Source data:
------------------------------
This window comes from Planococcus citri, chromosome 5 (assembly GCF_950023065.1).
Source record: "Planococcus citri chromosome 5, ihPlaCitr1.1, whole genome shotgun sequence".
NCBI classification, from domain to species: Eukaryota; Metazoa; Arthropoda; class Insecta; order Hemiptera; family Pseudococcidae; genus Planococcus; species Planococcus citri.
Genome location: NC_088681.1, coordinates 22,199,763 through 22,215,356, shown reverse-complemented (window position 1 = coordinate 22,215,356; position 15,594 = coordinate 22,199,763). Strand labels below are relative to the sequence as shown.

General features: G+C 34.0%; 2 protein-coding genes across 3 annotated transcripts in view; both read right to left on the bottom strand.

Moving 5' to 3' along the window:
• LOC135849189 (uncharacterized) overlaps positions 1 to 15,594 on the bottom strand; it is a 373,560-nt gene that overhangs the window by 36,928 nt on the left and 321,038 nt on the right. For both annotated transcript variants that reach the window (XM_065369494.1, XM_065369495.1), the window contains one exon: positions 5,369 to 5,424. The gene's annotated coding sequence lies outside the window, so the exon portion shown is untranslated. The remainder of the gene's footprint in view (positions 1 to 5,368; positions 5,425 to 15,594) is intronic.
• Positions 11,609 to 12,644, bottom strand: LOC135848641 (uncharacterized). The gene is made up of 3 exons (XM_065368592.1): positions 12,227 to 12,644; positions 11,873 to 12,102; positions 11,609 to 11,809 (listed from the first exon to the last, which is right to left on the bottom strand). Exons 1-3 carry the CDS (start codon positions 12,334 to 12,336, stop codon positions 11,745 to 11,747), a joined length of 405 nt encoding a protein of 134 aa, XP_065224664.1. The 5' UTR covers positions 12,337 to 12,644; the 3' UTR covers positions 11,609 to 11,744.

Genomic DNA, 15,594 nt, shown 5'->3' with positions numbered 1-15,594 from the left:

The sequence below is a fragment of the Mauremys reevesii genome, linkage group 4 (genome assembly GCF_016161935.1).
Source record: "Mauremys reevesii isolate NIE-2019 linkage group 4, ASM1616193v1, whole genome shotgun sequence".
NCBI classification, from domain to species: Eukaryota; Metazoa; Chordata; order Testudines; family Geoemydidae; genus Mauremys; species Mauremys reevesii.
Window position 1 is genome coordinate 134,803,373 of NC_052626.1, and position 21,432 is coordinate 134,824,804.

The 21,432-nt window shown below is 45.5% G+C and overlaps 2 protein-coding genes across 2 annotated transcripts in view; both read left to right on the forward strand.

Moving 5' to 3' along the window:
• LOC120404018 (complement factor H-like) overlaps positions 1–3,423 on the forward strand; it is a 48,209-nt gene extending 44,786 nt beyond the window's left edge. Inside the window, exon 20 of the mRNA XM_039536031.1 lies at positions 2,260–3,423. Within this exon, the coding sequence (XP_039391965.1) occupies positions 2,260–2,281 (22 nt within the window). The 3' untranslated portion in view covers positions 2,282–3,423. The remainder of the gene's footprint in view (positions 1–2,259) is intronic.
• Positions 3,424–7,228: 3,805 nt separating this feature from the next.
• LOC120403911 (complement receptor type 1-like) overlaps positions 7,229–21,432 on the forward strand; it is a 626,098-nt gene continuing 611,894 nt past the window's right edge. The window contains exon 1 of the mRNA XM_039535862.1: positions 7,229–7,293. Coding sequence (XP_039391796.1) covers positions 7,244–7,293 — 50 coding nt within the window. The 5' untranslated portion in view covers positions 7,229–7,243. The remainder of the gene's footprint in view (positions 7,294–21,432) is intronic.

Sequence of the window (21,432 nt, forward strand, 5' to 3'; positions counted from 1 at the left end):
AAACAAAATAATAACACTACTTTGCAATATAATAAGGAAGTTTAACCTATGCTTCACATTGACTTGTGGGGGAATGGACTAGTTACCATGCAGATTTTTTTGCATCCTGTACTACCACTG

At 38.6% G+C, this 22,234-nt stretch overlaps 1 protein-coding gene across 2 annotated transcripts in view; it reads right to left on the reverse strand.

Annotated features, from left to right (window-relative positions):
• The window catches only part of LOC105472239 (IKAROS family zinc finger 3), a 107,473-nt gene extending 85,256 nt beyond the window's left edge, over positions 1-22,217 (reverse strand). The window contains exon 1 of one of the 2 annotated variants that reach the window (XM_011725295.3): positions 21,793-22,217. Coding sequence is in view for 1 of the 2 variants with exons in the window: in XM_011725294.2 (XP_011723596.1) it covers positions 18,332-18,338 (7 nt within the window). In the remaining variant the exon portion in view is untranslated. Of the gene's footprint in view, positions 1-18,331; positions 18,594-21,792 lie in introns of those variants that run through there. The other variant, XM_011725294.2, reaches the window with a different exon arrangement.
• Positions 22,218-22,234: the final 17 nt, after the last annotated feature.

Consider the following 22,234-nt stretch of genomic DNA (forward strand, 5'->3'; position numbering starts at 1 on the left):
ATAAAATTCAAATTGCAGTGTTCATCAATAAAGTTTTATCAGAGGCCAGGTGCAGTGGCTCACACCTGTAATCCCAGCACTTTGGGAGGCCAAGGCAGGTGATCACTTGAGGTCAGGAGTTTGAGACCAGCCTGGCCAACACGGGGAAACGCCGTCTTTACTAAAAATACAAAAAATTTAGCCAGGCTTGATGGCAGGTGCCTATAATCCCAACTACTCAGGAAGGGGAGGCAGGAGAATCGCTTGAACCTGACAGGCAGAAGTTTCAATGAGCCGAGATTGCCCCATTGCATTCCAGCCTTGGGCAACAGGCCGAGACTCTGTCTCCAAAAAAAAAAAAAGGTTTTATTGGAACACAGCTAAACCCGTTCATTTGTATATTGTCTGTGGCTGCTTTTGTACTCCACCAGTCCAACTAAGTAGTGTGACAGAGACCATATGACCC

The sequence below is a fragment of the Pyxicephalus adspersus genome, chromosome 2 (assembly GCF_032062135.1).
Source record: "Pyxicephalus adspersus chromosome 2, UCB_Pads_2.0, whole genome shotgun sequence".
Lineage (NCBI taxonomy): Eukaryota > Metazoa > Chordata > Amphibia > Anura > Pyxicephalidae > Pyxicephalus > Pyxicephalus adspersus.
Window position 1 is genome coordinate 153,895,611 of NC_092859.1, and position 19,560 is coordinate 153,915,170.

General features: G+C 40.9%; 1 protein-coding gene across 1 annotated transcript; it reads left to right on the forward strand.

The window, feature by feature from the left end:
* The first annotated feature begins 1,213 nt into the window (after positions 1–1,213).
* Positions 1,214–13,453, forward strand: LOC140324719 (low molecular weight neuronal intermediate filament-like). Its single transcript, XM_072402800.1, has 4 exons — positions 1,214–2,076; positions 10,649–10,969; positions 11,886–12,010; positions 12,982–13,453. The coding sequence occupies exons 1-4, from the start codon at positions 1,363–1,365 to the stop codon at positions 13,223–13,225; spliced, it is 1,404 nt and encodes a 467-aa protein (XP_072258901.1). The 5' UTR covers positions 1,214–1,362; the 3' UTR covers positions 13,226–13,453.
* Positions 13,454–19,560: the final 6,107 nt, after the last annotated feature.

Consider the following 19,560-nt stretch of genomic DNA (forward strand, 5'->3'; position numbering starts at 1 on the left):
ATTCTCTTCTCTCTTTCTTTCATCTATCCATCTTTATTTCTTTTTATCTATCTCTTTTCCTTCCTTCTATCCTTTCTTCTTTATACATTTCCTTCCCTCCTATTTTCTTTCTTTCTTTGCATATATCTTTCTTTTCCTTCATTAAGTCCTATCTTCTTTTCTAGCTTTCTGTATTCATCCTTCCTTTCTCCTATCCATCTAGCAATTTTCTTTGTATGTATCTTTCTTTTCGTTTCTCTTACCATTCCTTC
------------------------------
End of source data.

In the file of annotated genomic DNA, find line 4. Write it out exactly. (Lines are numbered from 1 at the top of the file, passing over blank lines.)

Genome location: NC_088681.1, coordinates 22,199,763 through 22,215,356, shown reverse-complemented (window position 1 = coordinate 22,215,356; position 15,594 = coordinate 22,199,763). Strand labels below are relative to the sequence as shown.